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Dr. Collins says good eye hygiene more important than ever

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(Photo by איתן טל - Own work, CC BY 3.0, https://commons.wikimedia.org/w/index.php?curid=7929385)

Given the directives to stop touching our faces, including our noses and eyes, to limit the spread of COVID-19, we wanted to know if contact lens wearers should be doing something different now than they were before.

As always, information on social media runs the gamut, from “don’t worry at all” to “stop wearing contacts.”

We decided to reach out to a local optometrist for some guidance.

Dr. Chris Collins of the Collins Eye Clinic in Vicksburg advised that now more than ever, good eye hygiene is crucial.

“I always recommend thorough hand washing before handling contact lenses,” he said. “Use only doctor and manufacturer-recommended products to care for the lens. The eye has been identified as a potential risk, but I am not advising patients to stop wearing contacts at this time.”

“It may be possible that a person can get COVID-19 by touching a surface or object that has the virus on it and then touching their own mouth, nose, or possibly their eyes, but this is not thought to be the main way the virus spreads,” the Centers for Disease Control and Prevention writes on its website.

The American Academy of Ophthalmology recently provided the following guidance compiled by David Turbert and reviewed by Dr. James M. Huffman:

  • Wash your hands with soap and water and dry them with a lint-free towel before handling your contacts.
  • Minimize contact with water. Remove lenses before showering, swimming or entering a hot tub.
  • Do not rinse or store your contacts in water (tap or sterile water).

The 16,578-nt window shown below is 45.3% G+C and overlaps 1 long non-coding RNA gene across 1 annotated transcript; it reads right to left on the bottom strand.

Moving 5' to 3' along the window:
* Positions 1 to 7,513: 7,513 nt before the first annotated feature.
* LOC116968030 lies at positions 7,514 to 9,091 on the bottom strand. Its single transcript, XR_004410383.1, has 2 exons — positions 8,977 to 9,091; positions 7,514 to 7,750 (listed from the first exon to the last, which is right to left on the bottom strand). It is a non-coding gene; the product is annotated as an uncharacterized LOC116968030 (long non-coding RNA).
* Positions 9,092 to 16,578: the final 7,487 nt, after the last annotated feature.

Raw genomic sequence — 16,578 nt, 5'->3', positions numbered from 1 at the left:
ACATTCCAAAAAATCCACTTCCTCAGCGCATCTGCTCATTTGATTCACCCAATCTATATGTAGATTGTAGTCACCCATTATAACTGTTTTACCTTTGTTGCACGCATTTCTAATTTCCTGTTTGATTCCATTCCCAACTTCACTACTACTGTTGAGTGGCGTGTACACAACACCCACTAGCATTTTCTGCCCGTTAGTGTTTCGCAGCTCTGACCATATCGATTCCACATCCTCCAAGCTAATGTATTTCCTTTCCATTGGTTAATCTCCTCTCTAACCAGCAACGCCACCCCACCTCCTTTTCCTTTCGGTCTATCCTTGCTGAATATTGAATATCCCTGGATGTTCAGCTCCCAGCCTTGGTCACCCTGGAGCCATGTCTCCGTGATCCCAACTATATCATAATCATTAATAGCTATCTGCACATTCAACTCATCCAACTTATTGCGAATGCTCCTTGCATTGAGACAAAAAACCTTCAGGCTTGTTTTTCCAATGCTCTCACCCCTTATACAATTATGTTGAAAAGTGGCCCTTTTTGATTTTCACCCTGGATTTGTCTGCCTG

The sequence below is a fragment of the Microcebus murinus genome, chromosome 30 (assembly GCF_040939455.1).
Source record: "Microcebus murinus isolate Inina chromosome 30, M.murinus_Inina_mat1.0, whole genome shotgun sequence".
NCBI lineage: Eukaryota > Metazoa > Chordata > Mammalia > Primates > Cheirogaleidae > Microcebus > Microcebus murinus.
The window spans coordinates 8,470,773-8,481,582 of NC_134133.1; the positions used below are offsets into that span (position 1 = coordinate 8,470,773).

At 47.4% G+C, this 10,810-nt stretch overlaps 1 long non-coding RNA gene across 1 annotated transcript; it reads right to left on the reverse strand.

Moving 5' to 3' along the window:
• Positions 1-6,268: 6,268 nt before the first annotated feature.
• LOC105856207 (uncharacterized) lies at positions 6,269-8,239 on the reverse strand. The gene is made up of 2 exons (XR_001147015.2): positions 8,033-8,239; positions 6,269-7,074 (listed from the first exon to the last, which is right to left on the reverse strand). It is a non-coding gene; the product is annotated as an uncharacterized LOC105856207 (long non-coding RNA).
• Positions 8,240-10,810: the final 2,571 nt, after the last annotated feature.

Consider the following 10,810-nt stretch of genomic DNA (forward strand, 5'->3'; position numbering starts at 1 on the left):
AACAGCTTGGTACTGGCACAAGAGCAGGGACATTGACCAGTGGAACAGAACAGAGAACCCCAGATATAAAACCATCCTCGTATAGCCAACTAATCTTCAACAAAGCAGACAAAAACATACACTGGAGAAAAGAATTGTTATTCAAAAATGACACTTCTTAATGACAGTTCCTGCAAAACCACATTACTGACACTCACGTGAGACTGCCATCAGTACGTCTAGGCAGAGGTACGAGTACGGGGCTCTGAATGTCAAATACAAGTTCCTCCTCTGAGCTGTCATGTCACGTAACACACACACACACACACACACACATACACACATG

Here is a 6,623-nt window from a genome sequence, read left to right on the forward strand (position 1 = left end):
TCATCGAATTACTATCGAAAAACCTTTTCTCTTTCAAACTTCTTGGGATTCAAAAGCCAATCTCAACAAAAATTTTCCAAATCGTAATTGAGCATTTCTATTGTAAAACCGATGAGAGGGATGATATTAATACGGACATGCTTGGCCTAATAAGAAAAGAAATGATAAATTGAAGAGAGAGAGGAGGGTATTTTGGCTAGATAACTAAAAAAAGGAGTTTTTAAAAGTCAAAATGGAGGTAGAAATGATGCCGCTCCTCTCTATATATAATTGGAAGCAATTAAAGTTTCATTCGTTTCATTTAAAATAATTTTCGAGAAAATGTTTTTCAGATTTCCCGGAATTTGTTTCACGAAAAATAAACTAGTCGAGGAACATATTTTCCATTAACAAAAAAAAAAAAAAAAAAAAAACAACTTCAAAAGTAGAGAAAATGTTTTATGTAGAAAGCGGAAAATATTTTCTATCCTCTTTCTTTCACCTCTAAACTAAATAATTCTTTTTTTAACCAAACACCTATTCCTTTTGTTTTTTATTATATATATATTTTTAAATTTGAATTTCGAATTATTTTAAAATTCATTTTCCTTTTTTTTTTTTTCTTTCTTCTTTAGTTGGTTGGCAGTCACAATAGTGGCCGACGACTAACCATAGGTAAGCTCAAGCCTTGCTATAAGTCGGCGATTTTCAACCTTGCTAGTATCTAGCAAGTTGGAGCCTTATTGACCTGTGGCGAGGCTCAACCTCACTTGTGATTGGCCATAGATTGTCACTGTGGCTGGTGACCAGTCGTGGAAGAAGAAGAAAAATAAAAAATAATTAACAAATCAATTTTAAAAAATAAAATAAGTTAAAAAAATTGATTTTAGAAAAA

• Do not put your lenses in your mouth to wet them.
  • Do not use saline solution and rewetting drops to disinfect lenses. Neither is an effective or approved disinfectant.
  • Follow your eye care professional’s schedule for wearing and replacing your contacts.
  • Use the “rub and rinse” method to clean your contacts. Rub your contact lenses with your fingers, then rinse them with solution before soaking. Use this method even if the solution you are using is a “no-rub” variety.
  • Rinse the contact lens case with fresh solution — not water. Then leave the empty case open to air dry.
  • Keep the contact lens case clean and replace it regularly, at least every three months. Lens cases can be a source of contamination and infection. Do not use cracked or damaged lens cases.
  • Do not re-use old solution or “top off” the solution in your lens case.
  • Do not transfer contact lens solution into smaller travel-size containers.
  • Do not allow the tip of the solution bottle to touch any surface. Keep the bottle tightly closed when not in use.
  • Never wear your lenses after storage for 30 or more days without disinfecting them again.

For more information on eye health and COVID-19, visit the AAO website.

 

Copyright © 2021 Vicksburg Daily News.

Vicksburg Daily News